Working With a PWS

What has been the hardest part of your job? What was the most rewarding? Do your patients express their emotions from what they feel about their stutter, if so what kind of support do you provide to those that might be feeling not enough because of their stutter?

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Working With a PWS — 3 Comments

  1. Hi there,
    I think the hardest part of the job is just having the time to get everything you need to done, and juggling working hours with caseload size etc. The most rewarding part is definitely when a client thanks you and tells you how speech therapy has been helpful to them – that’s all I need for motivation to remember why I chose this career!
    Any client (or family member) can at times become emotional in therapy (or during assessment) and it is important to let them know that this is OK. Speech and Language Therapy can for some be the first time they really explore or tell someone else how they feel about stuttering and the impact it has had for them. Most SLT training programmes include a course on basic counselling skills, so these can be important to use as a clinician, but again, I think the important thing is to let the individual know that their feelings are valid and they have a right to feel however they want. Within therapy, exploration of communicative strengths and skills can help someone begin to realise that they can have more positive feelings about communication, and this can be very powerful, but if I think that someone needs support to explore their emotions and mental health to an extent that goes beyond my remit or skill set, I will recommend involvement of another appropriate agency (counsellor, psychotherapist etc).
    I hope that’s helpful,
    Jenny

  2. Dear Kasmi0119,

    HI! Thank you for engaging in this year’s conference. We are proud to have you here!

    You asked some great questions:
    What has been the hardest part of your job? What was the most rewarding?
    —The hardest part of my job, it always has and always will, has been to know I can not help, safe, or be everything to everyone I see. As SLPs, who serve others, we sometimes think we can help (safe) everyone. That is not our job. Our job is to do the best we can. The client (and families) need to do their part. And, sometimes it is a matter of timing. Some people are not ready for help, for many reasons. And that is not anyone fault or blame, just timing.

    Do your patients express their emotions from what they feel about their stutter, if so what kind of support do you provide to those that might be feeling not enough because of their stutter?
    —Clients I have had almost all express emotions. We counsel people through various psychotherapy techniques like Mindfulness, Acceptance and Commitment Therapy, Group Therapy, Family Dynamic Therapy, Cognitive Behavior Therapy, Exposure Therapy. Whatever might fit that person, at that moment. We are counselors by nature, so learning these skills is vital to be an effective SLP for all clients, not just people who stutter.

    Keep asking questions!
    With compassion and kindness,
    Scott

  3. Hi there! These are all wonderful questions; thanks so much for asking them!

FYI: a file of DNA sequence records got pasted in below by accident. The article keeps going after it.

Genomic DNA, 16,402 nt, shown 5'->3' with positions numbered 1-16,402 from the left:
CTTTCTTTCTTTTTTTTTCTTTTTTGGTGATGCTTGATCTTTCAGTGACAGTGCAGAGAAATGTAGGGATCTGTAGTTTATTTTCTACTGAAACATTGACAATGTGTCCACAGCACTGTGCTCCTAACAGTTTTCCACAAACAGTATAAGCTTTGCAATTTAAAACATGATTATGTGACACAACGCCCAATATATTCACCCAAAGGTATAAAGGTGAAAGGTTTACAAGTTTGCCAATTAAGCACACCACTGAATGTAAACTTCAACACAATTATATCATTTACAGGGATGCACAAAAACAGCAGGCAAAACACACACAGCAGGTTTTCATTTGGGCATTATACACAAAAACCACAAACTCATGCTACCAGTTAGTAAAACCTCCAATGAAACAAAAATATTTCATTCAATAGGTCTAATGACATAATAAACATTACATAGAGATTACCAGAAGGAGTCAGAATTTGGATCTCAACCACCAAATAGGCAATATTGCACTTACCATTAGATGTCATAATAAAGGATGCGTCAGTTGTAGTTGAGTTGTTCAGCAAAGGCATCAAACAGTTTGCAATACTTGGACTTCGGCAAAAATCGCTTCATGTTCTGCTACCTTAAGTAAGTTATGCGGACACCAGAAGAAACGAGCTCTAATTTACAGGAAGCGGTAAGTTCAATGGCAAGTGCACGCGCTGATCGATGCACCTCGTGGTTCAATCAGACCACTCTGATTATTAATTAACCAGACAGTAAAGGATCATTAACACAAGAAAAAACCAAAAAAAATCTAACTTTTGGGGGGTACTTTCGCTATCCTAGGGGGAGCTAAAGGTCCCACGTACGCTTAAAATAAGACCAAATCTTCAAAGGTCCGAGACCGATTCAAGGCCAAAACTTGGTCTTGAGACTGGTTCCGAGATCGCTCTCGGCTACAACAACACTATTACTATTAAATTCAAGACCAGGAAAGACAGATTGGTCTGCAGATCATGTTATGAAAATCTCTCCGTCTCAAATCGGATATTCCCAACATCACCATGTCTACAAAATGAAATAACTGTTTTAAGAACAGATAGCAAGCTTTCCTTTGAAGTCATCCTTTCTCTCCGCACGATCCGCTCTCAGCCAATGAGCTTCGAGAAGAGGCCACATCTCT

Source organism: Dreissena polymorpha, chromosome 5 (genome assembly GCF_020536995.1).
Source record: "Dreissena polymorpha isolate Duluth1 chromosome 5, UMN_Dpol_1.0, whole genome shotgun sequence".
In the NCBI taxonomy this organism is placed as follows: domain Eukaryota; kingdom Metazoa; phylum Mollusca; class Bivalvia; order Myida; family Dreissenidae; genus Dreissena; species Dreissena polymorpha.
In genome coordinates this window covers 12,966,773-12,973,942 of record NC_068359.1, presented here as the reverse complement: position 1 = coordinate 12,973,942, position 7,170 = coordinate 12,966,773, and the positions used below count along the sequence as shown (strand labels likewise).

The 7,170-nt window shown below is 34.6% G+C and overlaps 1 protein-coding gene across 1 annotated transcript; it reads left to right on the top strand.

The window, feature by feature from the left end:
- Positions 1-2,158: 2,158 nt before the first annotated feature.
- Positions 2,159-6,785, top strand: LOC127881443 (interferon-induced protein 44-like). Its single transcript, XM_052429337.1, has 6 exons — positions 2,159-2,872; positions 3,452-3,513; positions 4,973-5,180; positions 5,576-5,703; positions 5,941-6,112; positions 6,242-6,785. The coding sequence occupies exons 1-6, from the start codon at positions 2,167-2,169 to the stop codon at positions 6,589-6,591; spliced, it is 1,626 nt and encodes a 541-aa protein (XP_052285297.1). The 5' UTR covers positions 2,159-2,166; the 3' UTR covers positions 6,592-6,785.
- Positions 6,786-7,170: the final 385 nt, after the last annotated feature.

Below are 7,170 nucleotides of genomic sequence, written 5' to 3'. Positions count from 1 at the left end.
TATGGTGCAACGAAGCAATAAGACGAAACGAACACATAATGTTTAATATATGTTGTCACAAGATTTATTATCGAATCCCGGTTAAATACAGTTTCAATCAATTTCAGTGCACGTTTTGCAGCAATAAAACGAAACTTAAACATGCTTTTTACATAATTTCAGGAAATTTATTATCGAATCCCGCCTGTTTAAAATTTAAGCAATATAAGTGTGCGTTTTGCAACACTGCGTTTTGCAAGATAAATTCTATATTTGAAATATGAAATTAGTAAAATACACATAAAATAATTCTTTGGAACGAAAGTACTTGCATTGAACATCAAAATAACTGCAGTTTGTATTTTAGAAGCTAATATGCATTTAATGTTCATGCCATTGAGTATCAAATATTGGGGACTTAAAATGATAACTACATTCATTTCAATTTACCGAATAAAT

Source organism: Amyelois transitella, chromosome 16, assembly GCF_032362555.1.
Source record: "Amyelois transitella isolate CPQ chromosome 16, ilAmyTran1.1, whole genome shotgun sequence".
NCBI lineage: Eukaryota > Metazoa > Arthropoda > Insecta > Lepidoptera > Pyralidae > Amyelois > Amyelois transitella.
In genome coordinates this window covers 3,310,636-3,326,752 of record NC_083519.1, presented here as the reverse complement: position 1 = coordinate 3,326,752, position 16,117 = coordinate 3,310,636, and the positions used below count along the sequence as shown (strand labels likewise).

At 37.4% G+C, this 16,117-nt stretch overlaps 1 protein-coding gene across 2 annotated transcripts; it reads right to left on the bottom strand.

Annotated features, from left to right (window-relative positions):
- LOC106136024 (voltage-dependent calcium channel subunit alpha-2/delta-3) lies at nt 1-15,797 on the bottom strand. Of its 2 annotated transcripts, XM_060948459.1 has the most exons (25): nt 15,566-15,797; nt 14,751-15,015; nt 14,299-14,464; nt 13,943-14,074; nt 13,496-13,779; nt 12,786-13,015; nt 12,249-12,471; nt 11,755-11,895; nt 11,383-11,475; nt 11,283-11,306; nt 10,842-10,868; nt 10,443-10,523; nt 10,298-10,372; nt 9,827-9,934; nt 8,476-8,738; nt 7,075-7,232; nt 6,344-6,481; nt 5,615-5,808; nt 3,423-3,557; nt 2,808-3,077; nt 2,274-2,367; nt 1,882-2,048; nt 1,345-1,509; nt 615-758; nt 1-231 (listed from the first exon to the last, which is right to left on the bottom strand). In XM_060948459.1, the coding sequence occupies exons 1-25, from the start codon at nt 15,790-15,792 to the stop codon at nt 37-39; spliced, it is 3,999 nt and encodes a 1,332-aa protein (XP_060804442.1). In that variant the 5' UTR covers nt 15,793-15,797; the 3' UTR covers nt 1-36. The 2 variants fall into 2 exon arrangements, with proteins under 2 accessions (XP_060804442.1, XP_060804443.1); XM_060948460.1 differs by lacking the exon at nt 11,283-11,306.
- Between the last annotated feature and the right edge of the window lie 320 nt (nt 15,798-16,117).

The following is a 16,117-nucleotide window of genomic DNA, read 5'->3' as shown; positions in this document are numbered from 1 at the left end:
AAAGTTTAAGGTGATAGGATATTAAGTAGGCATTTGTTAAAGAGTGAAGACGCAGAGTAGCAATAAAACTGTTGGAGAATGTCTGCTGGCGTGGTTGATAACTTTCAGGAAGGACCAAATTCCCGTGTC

Question 1: What has been the hardest part of your job?
    -Every job has pros and cons. Speech-Language Pathology is no different. So when the professionals answer this question, remember that. For some jobs, it’s “time” or “paperwork”, etc.. every job has hard parts. For me personally, the hardest part has been like what Jenny said, time. I LOVE time with patients and I don’t get enough of it. I want to keep listening, keep interacting, keep being with them and that hour long treatment session runs out fast to me.
    Question 2: What was the most rewarding?
    -It’s hard to put the answer to this question in human words, as silly as that sounds- because this is an experience, and until you experience it you don’t know how it feels. For me, this has been more than a career but the experience of a lifetime. That’s been the most rewarding part. When I entered the field I thought I was signing up for a career, and I was so wrong about that. I am so excited for you to go into the field if you are, because the experience in itself.. is absolutely amazing.
    Question 3: Do your patients express their emotions from what they feel about their stutter, if so what kind of support do you provide to those that might be feeling not enough because of their stutter?
    -This is a pretty involved question. Stuttering is a very personalized experience for the person experiencing it; so it’s a person to person basis. Sometimes during the initial evaluation a person who stutters will share a whole lot of information, and other times the person won’t share anything emotional- in fact, sometimes it takes the person who stutters six months to share anything hardly emotional at all with you as the clinician. Here’s the thing to always remember: the individual that stutters who is sitting in front of you in the therapy room is a human being just like yourself. No different. This person may feel like sharing things or not- just like you do or don’t. Accept and embrace that. You have to. You can’t force this person to share with you, you just can’t and if you try to, they won’t come back to therapy and you risk traumatizing them. Whatever the person does decide to share with you is gold- and treat it as such. Think about your deepest feeling, and something that affects your life so much, then you decide to confide in a total stranger or someone new about that thing- now times that by ten and that’s kind of what it’s like when someone stutters shares it with a new SLP for the first time but still not like it. Do you see where I am going with this? I hope that this helps to answer your questions. Be well, and thanks for asking these questions!

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